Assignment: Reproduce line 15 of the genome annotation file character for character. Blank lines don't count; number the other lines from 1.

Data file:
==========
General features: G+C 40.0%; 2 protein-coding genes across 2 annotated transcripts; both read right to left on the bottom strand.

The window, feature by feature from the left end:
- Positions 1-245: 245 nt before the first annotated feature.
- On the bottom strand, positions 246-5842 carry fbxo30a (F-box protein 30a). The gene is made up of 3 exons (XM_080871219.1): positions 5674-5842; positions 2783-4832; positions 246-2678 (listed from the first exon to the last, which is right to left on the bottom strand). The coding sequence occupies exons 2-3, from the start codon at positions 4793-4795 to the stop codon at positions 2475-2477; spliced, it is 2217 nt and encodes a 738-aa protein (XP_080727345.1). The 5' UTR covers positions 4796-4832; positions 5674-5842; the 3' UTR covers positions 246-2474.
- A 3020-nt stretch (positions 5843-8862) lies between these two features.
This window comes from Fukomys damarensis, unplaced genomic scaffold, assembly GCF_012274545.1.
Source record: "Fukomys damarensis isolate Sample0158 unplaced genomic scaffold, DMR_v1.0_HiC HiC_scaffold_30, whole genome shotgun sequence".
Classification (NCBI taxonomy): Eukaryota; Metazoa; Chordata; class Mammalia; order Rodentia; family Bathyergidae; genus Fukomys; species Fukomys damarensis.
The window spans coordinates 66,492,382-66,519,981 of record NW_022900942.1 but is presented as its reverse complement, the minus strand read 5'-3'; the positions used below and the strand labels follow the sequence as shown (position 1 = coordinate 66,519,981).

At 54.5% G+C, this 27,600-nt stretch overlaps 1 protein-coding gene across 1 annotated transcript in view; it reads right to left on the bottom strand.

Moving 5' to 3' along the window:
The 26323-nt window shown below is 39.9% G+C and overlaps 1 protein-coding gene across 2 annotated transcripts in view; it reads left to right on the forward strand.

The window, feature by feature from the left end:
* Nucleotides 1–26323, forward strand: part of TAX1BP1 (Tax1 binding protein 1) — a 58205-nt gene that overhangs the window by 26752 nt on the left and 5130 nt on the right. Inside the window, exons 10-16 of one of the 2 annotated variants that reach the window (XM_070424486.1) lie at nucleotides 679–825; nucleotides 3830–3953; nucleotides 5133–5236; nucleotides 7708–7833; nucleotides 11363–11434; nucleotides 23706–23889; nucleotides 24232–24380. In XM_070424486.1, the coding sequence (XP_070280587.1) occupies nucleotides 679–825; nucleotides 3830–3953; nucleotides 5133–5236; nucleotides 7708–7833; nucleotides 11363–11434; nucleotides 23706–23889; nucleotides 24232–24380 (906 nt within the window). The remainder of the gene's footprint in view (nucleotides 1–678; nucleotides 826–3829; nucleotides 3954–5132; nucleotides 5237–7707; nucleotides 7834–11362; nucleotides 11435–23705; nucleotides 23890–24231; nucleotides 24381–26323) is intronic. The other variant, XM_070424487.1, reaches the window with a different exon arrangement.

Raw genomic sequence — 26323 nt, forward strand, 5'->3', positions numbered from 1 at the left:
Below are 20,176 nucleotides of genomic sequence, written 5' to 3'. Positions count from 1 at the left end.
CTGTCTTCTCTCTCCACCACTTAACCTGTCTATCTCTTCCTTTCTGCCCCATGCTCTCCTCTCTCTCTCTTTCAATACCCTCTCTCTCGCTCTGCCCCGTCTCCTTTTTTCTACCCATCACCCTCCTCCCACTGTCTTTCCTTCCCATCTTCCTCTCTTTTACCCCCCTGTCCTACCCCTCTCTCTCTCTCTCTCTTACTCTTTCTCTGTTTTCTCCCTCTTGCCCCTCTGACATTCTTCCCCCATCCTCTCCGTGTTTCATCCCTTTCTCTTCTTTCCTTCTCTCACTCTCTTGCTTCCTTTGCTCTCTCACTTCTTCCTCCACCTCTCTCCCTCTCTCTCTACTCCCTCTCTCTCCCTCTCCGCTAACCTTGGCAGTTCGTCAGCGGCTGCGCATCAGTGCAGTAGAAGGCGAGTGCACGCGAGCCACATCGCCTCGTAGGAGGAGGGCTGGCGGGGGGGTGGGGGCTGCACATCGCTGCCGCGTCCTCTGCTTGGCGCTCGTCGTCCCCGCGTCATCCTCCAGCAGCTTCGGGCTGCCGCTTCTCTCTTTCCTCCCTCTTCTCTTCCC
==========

Raw genomic sequence — 26323 nt, forward strand, 5'->3', positions numbered from 1 at the left: